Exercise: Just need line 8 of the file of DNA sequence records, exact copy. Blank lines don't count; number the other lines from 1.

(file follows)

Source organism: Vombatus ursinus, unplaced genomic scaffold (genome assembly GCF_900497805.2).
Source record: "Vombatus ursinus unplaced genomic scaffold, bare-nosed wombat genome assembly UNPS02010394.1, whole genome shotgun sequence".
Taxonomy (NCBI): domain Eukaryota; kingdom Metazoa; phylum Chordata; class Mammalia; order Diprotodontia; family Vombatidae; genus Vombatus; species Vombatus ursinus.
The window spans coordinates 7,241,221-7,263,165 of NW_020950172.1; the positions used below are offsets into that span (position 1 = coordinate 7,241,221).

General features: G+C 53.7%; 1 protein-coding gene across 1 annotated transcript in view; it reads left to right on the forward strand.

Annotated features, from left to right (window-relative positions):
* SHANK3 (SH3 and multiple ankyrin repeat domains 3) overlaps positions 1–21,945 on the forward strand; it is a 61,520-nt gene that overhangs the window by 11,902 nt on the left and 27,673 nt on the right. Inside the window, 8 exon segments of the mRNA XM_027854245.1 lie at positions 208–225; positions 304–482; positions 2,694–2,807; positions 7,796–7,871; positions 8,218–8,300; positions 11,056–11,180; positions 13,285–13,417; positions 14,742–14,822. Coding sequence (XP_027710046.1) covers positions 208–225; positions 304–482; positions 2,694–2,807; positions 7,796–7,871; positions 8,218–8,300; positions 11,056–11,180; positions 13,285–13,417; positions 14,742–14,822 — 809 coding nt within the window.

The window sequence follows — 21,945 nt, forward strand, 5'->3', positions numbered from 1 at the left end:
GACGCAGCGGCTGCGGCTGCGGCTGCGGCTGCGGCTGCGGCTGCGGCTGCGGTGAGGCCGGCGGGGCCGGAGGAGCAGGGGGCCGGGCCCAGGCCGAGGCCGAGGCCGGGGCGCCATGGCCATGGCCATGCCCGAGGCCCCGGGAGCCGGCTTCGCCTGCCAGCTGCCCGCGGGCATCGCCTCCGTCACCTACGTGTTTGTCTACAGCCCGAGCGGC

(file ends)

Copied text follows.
The window sequence follows — 21,945 nt, forward strand, 5'->3', positions numbered from 1 at the left end: